TMG Fraud Expert Releases White Paper On Securing The ‘Internet Of Banking Things’

(Des Moines, Iowa – January 31, 2017) – “If there’s one thing we’ve learned about the evolution of fraud, it’s that criminals almost always take the path of least resistance,” writes TMG Fraud Prevention Manager Ashley McAlpine in a new white paper for community financial institutions. That path, McAlpine says, is increasingly paved with unprotected Internet-enabled devices for the home, car and office. Gadgets that will one day power the Internet of Banking Things, these connected devices are full of potential to deepen financial institutions’ relationships with consumers, yet too new to have been fully vetted for security vulnerabilities, McAlpine asserts. 

Payment fraud experts are monitoring the development of the Internet of Things (IoT) with a watchful eye. This is largely due to the likelihood IoT solutions will change dramatically the way consumers buy and pay for goods and services. “Because financial payments are one of the daily tasks keeping people from things they would rather be doing, many IoT solutions are likely to connect to payment systems,” McAlpine writes. Examples McAlpine points to are smart meters that pay a customer’s monthly water bill or parking apps that automatically pay the garage or meter fees.

“Financial institutions, too, are beginning to explore how plugging into the growing IoT can improve relationships with consumers,” writes McAlpine. Early IoT banking moves she cites in the paper are Capitol One’s partnership with Amazon Echo and Mastercard’s collaboration with Samsung to power grocery orders made by smart refrigerators. “As more financial institutions jump into IoT products and services, security must be at the top of the consideration list,” she writes.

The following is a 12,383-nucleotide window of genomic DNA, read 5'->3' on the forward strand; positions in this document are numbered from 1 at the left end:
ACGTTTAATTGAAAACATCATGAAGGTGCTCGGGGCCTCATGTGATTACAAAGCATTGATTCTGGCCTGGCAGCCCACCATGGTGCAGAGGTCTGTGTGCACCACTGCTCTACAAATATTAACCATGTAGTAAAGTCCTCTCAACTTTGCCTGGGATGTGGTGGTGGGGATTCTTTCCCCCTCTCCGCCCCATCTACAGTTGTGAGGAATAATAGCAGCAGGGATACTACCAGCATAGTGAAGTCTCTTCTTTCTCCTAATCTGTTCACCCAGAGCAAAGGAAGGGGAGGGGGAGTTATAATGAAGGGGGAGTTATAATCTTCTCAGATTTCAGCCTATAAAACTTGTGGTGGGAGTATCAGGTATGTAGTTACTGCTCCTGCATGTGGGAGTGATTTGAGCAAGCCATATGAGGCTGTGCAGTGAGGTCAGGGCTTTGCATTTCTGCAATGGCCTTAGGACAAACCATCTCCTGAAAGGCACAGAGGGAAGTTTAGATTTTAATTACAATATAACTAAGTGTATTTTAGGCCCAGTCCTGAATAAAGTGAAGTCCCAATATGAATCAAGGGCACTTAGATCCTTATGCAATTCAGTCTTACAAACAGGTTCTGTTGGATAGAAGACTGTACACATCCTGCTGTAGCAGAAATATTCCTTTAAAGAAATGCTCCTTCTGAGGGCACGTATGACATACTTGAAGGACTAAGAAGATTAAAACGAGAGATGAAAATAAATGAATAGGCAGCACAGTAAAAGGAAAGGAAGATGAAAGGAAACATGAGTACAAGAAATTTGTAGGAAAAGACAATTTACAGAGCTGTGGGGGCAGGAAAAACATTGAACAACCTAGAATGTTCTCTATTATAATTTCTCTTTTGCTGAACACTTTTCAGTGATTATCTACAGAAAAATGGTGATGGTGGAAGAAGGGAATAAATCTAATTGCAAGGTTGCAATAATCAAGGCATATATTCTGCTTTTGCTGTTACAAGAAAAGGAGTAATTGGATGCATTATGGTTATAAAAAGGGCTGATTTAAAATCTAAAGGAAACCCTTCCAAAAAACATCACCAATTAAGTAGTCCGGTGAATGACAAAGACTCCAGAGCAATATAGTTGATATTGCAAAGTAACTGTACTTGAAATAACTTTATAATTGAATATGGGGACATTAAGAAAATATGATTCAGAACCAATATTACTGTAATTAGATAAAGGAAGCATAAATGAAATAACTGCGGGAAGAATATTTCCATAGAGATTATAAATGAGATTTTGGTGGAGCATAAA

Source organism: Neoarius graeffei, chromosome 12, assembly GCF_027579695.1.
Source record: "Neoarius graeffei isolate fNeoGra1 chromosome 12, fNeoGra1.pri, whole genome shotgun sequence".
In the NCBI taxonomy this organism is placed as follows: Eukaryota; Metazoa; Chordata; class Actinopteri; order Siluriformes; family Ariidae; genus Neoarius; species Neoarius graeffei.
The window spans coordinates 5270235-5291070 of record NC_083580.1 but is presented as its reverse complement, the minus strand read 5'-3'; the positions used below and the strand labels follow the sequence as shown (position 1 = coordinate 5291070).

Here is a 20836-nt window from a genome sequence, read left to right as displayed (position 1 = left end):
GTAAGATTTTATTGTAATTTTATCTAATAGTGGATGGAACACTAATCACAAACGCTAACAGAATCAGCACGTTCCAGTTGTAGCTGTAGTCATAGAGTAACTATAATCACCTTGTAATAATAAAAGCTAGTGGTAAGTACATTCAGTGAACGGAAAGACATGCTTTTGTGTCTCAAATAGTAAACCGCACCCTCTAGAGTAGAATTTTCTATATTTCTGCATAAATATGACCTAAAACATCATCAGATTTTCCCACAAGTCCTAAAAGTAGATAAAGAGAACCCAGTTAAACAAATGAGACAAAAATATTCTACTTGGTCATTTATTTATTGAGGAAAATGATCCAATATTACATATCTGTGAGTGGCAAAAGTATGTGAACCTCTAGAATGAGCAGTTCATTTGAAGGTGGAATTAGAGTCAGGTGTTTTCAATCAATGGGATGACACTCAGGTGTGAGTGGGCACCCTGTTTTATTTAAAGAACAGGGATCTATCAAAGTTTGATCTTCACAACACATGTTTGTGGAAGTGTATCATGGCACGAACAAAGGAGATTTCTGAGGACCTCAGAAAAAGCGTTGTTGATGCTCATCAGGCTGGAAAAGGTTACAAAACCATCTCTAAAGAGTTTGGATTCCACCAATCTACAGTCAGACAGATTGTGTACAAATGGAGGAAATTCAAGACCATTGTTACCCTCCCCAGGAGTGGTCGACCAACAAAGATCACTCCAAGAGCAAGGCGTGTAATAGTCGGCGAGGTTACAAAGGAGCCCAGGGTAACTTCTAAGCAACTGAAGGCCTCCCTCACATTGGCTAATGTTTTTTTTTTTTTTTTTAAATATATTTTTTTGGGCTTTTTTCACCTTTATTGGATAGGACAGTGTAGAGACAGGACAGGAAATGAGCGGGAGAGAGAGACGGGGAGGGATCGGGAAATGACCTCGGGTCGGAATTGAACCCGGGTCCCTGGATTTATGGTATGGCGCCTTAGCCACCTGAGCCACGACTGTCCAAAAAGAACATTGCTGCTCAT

Four early best practices for securing IoT solutions are included in the paper:

SECURE IN LAYERS – Using multiple factors for authentication, where one of the factors is biometric in nature, is gaining traction as a best practice. However, only 30 percent of businesses plan to increase multifactor authentication through 2017 – a signal there continues to be hurdles to greater adoption of the strategy.

CHANGE PASSWORDS AND INSTALL UPDATES – It’s increasingly important for device owners to change the default passwords that come with their IoT devices. One survey found 20 percent of organizations have never changed their default passwords on privileged accounts, nor the systems and machines connected to them. Just as important is installing device updates, which often contain patches for known security vulnerabilities, as they become available.

THINK BEYOND THE DEVICE – The IoT dictates we think about the security not only of the gadget, but also of the apps loaded to it, the network powering it, the servers connected to it and the technology driving it (e.g., cloud-based solutions).

REMEMBER THE BASICS – Connected devices are only as safe as the router and/or WiFi network they are attached to. IoT technology users have to practice basic WiFi and network connection security, such as good passwords, solid encryption and frequent software updates.

McAlpine concludes the paper with this thought: “Financial institutions are right to optimistically explore the IoT’s potential to improve experiences and deepen relationships – so long as that exploration includes the security and controls consumers expect.”

Credit unions and community banks are encouraged to download the paper, “Security Concerns in the Internet of Banking Things,” at